The impacts to the construction industry and its participants are widespread and range from quarantines and labor shortages to disruptions in the local, national and global material supply chains.  All parties, whether owners, contractors, subcontractors or suppliers, should already be in the process of creating protocols for their field and office teams, proactively establishing communications with customers and vendors, and carefully reviewing and confirming all contract and regulatory requirements, which in some cases are changing daily.

The general protocols to consider include: reinforcing good personal hygiene; encouraging employees to stay home if sick; restrictions on travel; and preparedness planning, data security and working remotely.  In addition, the following concepts bear particular attention in light of these circumstances and their unique application in the practice of construction.

Delays and Extensions of Time

Most construction contracts, including standard form documents such as AIA and ConsensusDocs, contain provisions addressing the contracting parties’ rights and obligations in the event of schedule delay, including delays occasioned by “force majeure” (translated from French as “superior force”).  While most of these provisions do not reference infectious disease specifically, they commonly allow for the contract time to be extended in the event of causes outside of the contractor’s control, including a force majeure.

It is recommended at this juncture that project participants review these provisions carefully to determine their rights in light of the coronavirus impacts, and, importantly, to ensure compliance with notice and other procedural requirements.  Many of these clauses contain strict requirements for particular notice to specified recipients, to be issued promptly upon recognizing the cause of delay, regardless of whether the impact is ultimately borne out.  It is recommended here that parties create a form of notice that can be adjusted on a per-project basis, in order to establish a written record and advance notice of impacts.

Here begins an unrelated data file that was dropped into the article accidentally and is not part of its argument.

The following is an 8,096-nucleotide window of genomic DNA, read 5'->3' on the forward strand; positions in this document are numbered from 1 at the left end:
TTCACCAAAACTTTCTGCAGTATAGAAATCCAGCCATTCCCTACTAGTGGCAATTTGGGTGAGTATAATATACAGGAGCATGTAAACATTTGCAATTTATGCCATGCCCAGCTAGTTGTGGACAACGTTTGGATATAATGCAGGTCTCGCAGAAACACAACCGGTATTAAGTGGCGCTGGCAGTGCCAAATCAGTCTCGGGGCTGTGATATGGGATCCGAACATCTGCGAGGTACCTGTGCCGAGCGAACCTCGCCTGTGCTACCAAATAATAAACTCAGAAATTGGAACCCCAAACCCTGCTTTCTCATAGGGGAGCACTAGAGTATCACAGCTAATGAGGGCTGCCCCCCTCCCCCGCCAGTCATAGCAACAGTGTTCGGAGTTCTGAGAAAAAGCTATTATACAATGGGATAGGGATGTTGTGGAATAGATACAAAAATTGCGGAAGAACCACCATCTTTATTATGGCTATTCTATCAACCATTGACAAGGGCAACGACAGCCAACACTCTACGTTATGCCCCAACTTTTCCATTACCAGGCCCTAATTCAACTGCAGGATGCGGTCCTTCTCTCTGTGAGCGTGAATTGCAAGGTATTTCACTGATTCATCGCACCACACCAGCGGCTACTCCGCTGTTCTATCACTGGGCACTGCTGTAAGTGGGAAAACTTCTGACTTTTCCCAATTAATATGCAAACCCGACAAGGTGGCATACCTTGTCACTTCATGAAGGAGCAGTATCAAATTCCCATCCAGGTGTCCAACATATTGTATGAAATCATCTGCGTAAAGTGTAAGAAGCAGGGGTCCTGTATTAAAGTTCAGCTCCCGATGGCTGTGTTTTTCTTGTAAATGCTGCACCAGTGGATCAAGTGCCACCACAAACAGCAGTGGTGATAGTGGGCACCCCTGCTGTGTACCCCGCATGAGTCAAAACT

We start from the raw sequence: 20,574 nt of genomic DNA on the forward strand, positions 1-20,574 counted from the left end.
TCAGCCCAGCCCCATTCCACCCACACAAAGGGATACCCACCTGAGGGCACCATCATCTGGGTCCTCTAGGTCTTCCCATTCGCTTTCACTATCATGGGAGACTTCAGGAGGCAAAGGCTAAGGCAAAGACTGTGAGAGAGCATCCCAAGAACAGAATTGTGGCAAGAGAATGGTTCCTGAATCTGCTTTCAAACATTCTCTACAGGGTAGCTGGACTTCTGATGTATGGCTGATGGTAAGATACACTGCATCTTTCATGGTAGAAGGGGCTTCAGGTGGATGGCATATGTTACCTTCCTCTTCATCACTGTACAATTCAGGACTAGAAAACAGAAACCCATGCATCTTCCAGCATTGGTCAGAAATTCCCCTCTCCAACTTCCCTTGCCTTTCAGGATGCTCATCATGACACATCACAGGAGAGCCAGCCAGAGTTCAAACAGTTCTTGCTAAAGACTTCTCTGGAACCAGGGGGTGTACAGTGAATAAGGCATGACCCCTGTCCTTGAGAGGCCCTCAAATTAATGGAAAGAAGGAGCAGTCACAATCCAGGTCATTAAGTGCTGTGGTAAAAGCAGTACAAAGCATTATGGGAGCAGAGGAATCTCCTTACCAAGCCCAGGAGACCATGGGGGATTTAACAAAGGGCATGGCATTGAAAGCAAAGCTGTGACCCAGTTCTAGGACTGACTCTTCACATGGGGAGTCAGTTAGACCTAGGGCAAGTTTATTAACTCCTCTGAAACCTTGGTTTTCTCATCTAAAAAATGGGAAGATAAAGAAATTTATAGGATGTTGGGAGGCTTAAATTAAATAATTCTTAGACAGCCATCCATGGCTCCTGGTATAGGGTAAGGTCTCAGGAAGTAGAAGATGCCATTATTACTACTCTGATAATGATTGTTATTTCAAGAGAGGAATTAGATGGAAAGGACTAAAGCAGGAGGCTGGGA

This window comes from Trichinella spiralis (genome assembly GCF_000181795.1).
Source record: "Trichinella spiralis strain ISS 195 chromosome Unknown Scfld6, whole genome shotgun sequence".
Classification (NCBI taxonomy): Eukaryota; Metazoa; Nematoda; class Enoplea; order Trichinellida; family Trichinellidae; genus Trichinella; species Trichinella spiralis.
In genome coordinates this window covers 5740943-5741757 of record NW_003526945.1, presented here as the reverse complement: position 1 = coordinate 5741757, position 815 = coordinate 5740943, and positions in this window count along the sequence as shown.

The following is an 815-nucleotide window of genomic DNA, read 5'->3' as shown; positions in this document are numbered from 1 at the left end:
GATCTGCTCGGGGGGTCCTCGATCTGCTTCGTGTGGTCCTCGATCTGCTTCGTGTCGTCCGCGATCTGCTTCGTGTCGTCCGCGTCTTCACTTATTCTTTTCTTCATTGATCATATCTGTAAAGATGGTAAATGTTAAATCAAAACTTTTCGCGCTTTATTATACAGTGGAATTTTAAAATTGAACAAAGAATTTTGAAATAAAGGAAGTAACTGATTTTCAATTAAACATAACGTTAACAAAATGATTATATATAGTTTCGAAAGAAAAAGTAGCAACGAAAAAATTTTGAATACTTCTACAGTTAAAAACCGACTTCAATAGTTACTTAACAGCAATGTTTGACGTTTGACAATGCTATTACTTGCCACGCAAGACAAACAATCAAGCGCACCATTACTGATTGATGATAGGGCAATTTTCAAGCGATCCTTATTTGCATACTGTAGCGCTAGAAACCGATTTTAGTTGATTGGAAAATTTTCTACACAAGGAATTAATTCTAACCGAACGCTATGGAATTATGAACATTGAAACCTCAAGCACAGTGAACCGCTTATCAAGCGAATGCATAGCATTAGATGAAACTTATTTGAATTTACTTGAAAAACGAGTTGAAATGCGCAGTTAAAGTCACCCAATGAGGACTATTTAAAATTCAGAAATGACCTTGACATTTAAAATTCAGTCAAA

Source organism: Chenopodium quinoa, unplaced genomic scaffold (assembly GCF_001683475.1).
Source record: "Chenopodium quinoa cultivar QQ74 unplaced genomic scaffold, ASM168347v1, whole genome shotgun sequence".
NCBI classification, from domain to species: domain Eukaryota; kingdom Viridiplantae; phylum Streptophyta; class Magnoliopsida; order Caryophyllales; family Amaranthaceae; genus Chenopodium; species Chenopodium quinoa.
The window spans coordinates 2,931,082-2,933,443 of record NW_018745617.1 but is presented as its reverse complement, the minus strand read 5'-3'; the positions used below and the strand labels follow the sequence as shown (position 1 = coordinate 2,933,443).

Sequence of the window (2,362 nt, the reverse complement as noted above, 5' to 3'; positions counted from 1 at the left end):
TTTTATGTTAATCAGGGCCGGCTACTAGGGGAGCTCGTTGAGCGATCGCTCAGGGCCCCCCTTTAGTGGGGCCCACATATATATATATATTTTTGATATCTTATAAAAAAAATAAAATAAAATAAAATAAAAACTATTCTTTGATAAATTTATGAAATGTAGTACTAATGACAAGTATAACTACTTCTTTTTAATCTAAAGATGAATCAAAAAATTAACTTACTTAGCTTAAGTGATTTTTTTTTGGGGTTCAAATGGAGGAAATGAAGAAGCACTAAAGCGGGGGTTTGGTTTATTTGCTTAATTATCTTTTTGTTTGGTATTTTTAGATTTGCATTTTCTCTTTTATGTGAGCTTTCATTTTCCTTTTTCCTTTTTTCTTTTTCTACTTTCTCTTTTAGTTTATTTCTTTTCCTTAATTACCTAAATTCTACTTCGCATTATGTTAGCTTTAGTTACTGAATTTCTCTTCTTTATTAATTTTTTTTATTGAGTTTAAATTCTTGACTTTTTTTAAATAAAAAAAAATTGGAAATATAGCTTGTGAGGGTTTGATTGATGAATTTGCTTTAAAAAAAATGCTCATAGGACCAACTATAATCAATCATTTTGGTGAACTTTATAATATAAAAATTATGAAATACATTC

Material Escalations

Contractors are beginning to receive notifications regarding delays and impacts to the supply of construction materials, and they are well-advised to review their contracts for protection against this disruption, usually in the form of material escalation clauses.  These clauses will typically specify the materials subject to escalation and define the events that trigger the clause.  The methodology for implementing the price increases is variable, and may utilize unit pricing, benchmark pricing or incremental increases based on other factors.

Given the fluidity of the current landscape, contractors should be careful to include language particular to the coronavirus impact, establishing procedures for documenting and proving actual cost increases.  The price escalation should address not only increases in price, but also corresponding adjustments in the schedule.

Termination and Suspension

Most commercial construction contracts contain language that defines the grounds upon which the owner may terminate the contract or suspend the work.  These clauses usually describe the rights of the parties regarding procedures for demobilization, remobilization, adjustments and entitlements.  It is recommended that contractors remain vigilant, be aware of these clauses, their rights in the event of an owner-directed termination or suspension, and any notice requirements to preserve adjustments that will have to made or sought in the contract sum and/or contract time.